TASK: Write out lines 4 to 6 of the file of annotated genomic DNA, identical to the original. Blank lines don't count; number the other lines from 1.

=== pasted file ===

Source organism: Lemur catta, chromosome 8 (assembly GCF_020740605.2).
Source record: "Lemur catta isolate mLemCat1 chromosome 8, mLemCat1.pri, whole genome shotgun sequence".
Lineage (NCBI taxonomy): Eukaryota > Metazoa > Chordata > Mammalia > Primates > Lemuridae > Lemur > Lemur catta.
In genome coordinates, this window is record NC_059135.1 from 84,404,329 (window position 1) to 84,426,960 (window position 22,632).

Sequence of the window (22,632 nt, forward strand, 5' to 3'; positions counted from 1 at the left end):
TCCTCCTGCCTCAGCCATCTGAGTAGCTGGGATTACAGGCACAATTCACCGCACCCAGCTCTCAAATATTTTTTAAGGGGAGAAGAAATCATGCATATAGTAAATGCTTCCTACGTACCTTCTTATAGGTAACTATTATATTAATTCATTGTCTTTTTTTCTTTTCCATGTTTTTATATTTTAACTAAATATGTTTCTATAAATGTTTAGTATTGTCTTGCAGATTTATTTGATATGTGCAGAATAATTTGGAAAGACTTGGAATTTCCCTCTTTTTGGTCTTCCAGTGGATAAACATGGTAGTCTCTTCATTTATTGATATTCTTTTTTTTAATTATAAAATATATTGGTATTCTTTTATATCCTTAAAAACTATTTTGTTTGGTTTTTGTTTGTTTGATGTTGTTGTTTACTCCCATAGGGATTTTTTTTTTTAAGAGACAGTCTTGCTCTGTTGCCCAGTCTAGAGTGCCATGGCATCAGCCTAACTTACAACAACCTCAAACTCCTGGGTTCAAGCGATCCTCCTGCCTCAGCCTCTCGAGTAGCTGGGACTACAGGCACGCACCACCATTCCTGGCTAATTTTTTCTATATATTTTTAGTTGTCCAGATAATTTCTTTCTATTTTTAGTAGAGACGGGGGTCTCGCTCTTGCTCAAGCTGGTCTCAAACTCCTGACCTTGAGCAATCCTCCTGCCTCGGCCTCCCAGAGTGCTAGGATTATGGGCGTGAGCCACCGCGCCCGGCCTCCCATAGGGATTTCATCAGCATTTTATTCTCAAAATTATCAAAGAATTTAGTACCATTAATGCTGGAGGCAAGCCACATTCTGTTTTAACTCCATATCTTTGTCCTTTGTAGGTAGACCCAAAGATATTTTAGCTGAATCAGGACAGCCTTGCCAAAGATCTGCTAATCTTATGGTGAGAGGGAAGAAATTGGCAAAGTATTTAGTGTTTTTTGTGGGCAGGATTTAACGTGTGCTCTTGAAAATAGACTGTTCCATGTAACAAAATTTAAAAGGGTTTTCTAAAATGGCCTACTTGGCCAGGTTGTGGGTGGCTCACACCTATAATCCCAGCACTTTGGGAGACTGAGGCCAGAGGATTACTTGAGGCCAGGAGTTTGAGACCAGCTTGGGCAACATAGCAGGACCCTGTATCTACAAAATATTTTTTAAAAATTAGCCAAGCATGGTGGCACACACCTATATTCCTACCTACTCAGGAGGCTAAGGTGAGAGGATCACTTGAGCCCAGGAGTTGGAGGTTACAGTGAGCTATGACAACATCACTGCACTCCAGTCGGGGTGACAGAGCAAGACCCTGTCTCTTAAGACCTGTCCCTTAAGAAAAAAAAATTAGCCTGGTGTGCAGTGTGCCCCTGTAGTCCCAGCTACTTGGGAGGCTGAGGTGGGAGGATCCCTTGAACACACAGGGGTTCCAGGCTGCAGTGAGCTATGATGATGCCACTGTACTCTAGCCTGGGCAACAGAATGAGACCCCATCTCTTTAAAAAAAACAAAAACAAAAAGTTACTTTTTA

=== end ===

In genome coordinates, this window is record NC_059135.1 from 84,404,329 (window position 1) to 84,426,960 (window position 22,632).

Sequence of the window (22,632 nt, forward strand, 5' to 3'; positions counted from 1 at the left end):
TCCTCCTGCCTCAGCCATCTGAGTAGCTGGGATTACAGGCACAATTCACCGCACCCAGCTCTCAAATATTTTTTAAGGGGAGAAGAAATCATGCATATAGTAAATGCTTCCTACGTACCTTCTTATAGGTAACTATTATATTAATTCATTGTCTTTTTTTCTTTTCCATGTTTTTATATTTTAACTAAATATGTTTCTATAAATGTTTAGTATTGTCTTGCAGATTTATTTGATATGTGCAGAATAATTTGGAAAGACTTGGAATTTCCCTCTTTTTGGTCTTCCAGTGGATAAACATGGTAGTCTCTTCATTTATTGATATTCTTTTTTTTAATTATAAAATATATTGGTATTCTTTTATATCCTTAAAAACTATTTTGTTTGGTTTTTGTTTGTTTGATGTTGTTGTTTACTCCCATAGGGATTTTTTTTTTTAAGAGACAGTCTTGCTCTGTTGCCCAGTCTAGAGTGCCATGGCATCAGCCTAACTTACAACAACCTCAAACTCCTGGGTTCAAGCGATCCTCCTGCCTCAGCCTCTCGAGTAGCTGGGACTACAGGCACGCACCACCATTCCTGGCTAATTTTTTCTATATATTTTTAGTTGTCCAGATAATTTCTTTCTATTTTTAGTAGAGACGGGGGTCTCGCTCTTGCTCAAGCTGGTCTCAAACTCCTGACCTTGAGCAATCCTCCTGCCTCGGCCTCCCAGAGTGCTAGGATTATGGGCGTGAGCCACCGCGCCCGGCCTCCCATAGGGATTTCATCAGCATTTTATTCTCAAAATTATCAAAGAATTTAGTACCATTAATGCTGGAGGCAAGCCACATTCTGTTTTAACTCCATATCTTTGTCCTTTGTAGGTAGACCCAAAGATATTTTAGCTGAATCAGGACAGCCTTGCCAAAGATCTGCTAATCTTATGGTGAGAGGGAAGAAATTGGCAAAGTATTTAGTGTTTTTTGTGGGCAGGATTTAACGTGTGCTCTTGAAAATAGACTGTTCCATGTAACAAAATTTAAAAGGGTTTTCTAAAATGGCCTACTTGGCCAGGTTGTGGGTGGCTCACACCTATAATCCCAGCACTTTGGGAGACTGAGGCCAGAGGATTACTTGAGGCCAGGAGTTTGAGACCAGCTTGGGCAACATAGCAGGACCCTGTATCTACAAAATATTTTTTAAAAATTAGCCAAGCATGGTGGCACACACCTATATTCCTACCTACTCAGGAGGCTAAGGTGAGAGGATCACTTGAGCCCAGGAGTTGGAGGTTACAGTGAGCTATGACAACATCACTGCACTCCAGTCGGGGTGACAGAGCAAGACCCTGTCTCTTAAGACCTGTCCCTTAAGAAAAAAAAATTAGCCTGGTGTGCAGTGTGCCCCTGTAGTCCCAGCTACTTGGGAGGCTGAGGTGGGAGGATCCCTTGAACACACAGGGGTTCCAGGCTGCAGTGAGCTATGATGATGCCACTGTACTCTAGCCTGGGCAACAGAATGAGACCCCATCTCTTTAAAAAAAACAAAAACAAAAAGTTACTTTTTA